The Danger of Marginal Thinking

Each day we make a lot of small decisions that don’t mean a lot. However, when we string them together as a consistent habit they can make the Difference between happiness and Despair. Here we look at how to make smart decisions.

The Cost of Investment

Every time an investment dMarginal Thinkingecision is made, there are two alternatives. The first is the full cost of making something new from scratch. The second is to leverage what already exists so you incur only the marginal or additional cost. Almost always the marginal cost will appear to be the better option.

However, it has a built-in trap. It ties you to your existing capability. In contrast, any startup competitor does not have a marginal cost, they only have the full cost. And, therefore they’re more likely to experiment with creating the new capability in a new way. And, this becomes the potential seed for market disruption.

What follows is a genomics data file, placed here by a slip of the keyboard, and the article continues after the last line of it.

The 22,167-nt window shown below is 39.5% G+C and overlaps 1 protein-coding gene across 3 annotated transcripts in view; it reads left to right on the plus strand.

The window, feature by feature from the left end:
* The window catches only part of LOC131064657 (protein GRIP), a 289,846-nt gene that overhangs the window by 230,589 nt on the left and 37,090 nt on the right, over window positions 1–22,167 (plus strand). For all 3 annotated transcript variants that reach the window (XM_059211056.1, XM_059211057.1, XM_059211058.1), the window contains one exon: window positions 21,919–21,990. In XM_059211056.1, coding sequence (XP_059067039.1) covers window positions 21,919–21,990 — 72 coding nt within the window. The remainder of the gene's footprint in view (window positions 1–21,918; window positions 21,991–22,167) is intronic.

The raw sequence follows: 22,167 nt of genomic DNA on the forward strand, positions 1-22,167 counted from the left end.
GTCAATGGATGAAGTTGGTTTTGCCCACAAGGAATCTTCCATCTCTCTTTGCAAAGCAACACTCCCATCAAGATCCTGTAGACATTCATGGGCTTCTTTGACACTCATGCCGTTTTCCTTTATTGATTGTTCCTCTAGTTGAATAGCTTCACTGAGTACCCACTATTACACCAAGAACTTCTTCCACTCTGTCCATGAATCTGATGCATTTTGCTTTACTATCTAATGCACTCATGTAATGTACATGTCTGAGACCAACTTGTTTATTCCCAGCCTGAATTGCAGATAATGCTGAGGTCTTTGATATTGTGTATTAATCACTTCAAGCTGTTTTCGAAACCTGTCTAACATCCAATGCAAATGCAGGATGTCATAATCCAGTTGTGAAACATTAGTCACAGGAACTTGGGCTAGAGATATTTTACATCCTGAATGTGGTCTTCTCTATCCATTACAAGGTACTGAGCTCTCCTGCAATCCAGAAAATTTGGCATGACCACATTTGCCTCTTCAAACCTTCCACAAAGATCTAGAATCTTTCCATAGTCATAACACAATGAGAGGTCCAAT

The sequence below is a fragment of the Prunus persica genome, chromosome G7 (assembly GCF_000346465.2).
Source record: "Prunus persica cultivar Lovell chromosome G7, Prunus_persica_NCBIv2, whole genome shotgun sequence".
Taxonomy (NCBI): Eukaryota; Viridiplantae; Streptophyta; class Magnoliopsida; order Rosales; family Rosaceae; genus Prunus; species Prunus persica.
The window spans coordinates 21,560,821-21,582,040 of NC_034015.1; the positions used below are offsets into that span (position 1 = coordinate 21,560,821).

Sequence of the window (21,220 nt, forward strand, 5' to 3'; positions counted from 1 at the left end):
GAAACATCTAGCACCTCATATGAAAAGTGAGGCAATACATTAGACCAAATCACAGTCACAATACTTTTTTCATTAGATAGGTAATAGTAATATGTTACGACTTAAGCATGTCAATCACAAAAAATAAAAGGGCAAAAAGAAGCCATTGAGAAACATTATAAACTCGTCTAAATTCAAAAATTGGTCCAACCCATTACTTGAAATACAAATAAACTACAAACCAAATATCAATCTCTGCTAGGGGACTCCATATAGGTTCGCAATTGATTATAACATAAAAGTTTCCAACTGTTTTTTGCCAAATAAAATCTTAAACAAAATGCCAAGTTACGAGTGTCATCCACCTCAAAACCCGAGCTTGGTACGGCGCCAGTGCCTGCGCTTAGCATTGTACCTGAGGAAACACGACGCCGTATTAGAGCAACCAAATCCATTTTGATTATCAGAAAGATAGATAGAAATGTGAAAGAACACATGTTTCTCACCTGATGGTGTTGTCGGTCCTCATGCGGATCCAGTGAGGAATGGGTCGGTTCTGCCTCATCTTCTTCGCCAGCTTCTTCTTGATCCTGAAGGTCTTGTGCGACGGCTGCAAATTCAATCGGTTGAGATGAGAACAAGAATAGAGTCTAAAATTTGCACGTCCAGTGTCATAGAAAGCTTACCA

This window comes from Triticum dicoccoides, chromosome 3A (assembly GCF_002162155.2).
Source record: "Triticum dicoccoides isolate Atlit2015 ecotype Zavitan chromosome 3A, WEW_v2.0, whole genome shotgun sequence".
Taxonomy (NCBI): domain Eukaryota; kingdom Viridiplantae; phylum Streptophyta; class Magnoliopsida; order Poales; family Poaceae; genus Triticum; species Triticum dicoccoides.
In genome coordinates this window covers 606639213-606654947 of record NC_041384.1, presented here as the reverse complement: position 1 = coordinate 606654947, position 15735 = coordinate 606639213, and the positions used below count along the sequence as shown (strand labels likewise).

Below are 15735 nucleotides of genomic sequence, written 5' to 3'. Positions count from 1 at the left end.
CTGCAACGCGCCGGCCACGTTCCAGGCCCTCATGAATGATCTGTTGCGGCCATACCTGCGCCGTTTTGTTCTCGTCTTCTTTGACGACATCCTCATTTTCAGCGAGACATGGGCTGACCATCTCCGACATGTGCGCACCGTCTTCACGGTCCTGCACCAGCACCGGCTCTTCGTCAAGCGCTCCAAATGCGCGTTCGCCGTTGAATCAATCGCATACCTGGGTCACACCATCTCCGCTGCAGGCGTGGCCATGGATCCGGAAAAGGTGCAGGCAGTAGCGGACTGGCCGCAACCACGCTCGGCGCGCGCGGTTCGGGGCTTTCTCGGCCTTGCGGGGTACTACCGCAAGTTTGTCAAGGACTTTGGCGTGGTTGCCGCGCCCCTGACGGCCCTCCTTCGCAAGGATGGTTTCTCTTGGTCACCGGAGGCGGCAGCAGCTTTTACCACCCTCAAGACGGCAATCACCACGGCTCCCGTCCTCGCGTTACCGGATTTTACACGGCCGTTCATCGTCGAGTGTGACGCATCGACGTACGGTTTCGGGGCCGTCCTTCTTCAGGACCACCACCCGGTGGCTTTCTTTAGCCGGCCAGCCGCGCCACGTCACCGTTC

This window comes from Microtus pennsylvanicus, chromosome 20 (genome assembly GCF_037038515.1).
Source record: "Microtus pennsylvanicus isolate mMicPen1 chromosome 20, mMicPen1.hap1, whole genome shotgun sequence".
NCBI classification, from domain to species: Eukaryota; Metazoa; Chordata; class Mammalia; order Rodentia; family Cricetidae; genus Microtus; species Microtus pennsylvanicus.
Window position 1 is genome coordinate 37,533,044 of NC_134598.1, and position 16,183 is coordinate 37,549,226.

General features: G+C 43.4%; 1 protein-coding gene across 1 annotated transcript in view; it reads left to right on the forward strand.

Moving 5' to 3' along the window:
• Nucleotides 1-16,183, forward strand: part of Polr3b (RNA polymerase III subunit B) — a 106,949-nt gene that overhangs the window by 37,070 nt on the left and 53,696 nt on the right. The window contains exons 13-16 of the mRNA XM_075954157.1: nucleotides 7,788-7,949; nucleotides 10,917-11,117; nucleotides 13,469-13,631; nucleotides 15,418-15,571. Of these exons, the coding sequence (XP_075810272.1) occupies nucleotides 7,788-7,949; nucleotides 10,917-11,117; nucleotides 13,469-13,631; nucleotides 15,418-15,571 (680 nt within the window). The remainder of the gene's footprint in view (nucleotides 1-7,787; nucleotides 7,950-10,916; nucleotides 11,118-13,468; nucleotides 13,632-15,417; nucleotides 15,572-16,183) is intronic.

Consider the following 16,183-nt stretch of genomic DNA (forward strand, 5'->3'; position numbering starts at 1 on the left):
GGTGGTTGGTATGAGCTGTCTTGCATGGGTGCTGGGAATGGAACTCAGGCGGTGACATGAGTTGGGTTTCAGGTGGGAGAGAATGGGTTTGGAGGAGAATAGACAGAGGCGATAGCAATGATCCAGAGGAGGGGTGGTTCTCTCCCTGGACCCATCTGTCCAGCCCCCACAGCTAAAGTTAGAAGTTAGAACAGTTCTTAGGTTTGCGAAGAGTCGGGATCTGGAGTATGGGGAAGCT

[Tweet “Why it’s better to do it 100% than 98% #marginalthinking”]

Marginal Thinking

Marginal thinking allows you to see the cost of the new investment, however it hides the cost of not investing. This is the innovators curse. When things are going well, why would you invest in something else that is not proven? In the short term your decision will be correct. And, in the longer term it’s likely to cost you badly as new players take up the opportunities you failed to pursue. This is why Netflix beat Blockbuster.

Slippery Slopes

Marginal thinking also applies to our decisions. The marginal cost of doing something ‘just this once’ seems small. Yet, it often leads to a slippery slope and possible regret. Drugs, insider trading and marital affairs often start in this way because the allure of ‘just this once’ and marginal thinking hides the true cost of our actions. It’s easier to stick to your principles 100% than 98%!


  • Where are you letting yourself off the hook by cutting corners, not living up to your own standards and selling out on your values?
  • Is this the same in your business and your life?
  • Pick an area of your life or business that you’d like to improve. Choose a new standard to operate at. Commit to this 100% no matter what for 30 days.

This is an extract from the Book Rapper issue CEO of Your Life and is derived from the book by Clayton Christensen, James Allworth and Karen Dillon, How Will You Measure Your Life? Here is a review of this book, plus a peek at the Book Rapper issue.


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